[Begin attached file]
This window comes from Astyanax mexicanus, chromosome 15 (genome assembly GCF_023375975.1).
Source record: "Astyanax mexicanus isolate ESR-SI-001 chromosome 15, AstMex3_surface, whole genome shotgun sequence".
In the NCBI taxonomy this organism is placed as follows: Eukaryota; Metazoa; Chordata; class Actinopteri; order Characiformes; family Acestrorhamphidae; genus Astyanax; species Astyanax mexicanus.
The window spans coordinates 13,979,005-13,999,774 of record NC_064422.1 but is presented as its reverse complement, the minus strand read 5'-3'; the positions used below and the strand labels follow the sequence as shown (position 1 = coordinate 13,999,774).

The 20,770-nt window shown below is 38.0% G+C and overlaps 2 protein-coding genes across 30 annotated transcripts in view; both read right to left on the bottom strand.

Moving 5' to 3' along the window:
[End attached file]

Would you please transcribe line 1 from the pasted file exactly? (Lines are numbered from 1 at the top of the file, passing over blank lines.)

This window comes from Astyanax mexicanus, chromosome 15 (genome assembly GCF_023375975.1).